Bob King, the current president of the large-but-shrinking United Auto Workers (UAW) union, has said repeatedly that his union needs to unionize an auto transplant plant in the southern U.S. in order to stem the UAW’s membership losses of the past few decades. Such a move would be a huge moral victory for the beleagured union, which has lost 75 percent of its membership from its 1979 peak, going from 1.53 million members to just 380,719 as of the end of 2011 (I couldn’t find 2012 year-end numbers on the UAW’s website). So far, his organizing goal has been elusive, but there may be some help from the UAW’s brothers in Germany.
IG Metall, the largest union in Germany and the union that represents all of Volkswagen’s workers in Germany, has come out in support of unionizing VW Chattanooga’s workers. Berthold Huber, president of the union, issued a flyer to Chattanooga’s workforce of 2,350 hourly employees earlier this month that said, “In Chattanooga, you need union representation” to negotiate working conditions. We strongly recommend that the eligible employees at Volkswagen, Chattanooga, decide that the UAW should represent them.”
Further adding to speculation that VW Chattanooga may become the first plant operated by a foreign-based automaker to accept union representation were comments from VW’s board member responsible for human resources, Horst Neumann, who said that the company was in talks with the UAW about setting up a German-style labor board at its Chattanooga, Tennessee plant.
Such a move, though less adversarial than the traditional labor-management relationship, would still require VW Chattanooga workers to vote for UAW representation. The German model is that half of the management board seats are occupied by management representatives, and half by labor representatives. During Daimler’s ownership of Chrysler, Bob King’s predecessor, Ron Gettelfinger, served for a few years as a member of DaimlerChrysler’s management board.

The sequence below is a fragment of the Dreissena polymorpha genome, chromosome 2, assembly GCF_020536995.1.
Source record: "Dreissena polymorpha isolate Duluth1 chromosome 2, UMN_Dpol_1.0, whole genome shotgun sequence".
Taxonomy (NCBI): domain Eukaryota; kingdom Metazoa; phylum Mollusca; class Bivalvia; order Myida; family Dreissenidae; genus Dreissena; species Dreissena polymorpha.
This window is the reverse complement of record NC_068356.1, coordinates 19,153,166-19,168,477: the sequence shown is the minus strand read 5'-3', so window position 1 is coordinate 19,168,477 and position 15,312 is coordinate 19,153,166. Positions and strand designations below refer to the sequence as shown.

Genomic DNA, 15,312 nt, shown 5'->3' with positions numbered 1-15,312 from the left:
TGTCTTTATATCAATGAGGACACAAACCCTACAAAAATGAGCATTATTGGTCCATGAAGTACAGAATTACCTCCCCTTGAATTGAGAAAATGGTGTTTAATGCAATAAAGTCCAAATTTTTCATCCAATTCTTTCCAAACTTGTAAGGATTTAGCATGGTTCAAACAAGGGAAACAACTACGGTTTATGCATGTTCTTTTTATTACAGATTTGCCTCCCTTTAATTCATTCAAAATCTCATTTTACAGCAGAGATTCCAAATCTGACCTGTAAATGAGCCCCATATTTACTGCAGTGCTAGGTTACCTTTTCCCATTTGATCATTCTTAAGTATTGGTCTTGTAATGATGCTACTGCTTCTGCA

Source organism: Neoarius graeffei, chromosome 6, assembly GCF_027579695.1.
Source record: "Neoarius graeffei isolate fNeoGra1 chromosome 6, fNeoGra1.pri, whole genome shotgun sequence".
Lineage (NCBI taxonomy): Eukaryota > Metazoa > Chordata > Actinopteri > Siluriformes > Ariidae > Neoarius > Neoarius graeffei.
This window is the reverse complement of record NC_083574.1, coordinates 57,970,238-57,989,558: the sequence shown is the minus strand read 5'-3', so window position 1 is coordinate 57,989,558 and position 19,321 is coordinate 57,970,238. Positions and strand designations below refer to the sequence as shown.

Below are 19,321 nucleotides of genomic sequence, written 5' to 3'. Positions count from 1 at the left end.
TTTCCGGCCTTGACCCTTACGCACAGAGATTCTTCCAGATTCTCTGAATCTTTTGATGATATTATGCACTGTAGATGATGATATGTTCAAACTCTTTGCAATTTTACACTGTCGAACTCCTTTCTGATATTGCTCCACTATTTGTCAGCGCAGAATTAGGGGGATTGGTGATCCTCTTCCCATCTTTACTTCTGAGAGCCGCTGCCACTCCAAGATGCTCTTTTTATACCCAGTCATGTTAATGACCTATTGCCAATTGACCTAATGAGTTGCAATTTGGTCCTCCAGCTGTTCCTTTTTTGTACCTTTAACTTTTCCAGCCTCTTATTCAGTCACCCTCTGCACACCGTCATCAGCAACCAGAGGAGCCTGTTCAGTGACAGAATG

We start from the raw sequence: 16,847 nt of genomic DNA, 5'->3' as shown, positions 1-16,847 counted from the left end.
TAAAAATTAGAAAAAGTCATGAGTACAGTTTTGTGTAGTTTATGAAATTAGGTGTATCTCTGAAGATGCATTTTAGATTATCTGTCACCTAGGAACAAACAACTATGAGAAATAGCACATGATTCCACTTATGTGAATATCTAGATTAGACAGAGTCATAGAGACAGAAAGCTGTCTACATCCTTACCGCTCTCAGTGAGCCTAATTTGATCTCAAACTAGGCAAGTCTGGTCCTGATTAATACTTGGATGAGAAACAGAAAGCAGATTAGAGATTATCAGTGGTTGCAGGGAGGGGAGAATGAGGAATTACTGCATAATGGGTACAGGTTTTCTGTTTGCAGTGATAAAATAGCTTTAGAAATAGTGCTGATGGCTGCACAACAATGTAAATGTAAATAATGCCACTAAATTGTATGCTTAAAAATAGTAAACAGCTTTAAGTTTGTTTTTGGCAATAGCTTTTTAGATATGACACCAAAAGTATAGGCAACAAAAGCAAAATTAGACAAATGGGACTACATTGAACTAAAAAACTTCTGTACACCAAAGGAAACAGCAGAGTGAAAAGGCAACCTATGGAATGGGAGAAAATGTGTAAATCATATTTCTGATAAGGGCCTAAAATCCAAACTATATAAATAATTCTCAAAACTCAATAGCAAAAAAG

Despite some positive signs, it’s still not a given that VW’s Tennessee workers would accept UAW representation. Last year, during an employee meeting, comments about not needing union representation at the plant were met with cheers.
Still, with Chattanooga being VW’s only plant (other than its Chinese joint-venture ones) that does not have union representation, keeping it union-free is apparently not a huge priority for Europe’s largest automaker. Or, perhaps Volkswagen has intentionally put on a face of indifference toward union representation in Tennessee so that workers at the plant do not see vehement opposition to UAW representation – if management doesn’t make a big deal, maybe it’s not a big deal, and maybe it’s not necessary.
Since Tennessee is a right-to-work state (as is Michigan, starting March 28), individual employees may opt out of joining the union, even if the plant had voted to accept UAW representation. Still, having a workforce that is majority union-represented would presumably 1) cause peer pressure to influence non-members to join the union, and 2) impact the efficiency and cost-effectiveness of the workforce when management has to adhere to UAW work rule restrictions that are currently not in place.
VW Chattanooga may not be the UAW’s last chance to unionize a southern plant (the union has been trying for years to unionize Nissan’s plants in Mississippi and Tennessee, without success), but it’s probably the union’s best chance. Back in 1979 during the UAW’s heyday, three quarters of the union’s 1.53 million members (or about 1,147,500) were employed by Ford, GM, or Chrysler. Today, just one third of the union’s 380,719 members (or about 126,906) work for GM, Ford, or Chrysler. The union has stanched some of its membership losses with diversification into service workers such as casino employees, retail companies, and government employees, but the UAW’s influence is clearly waning.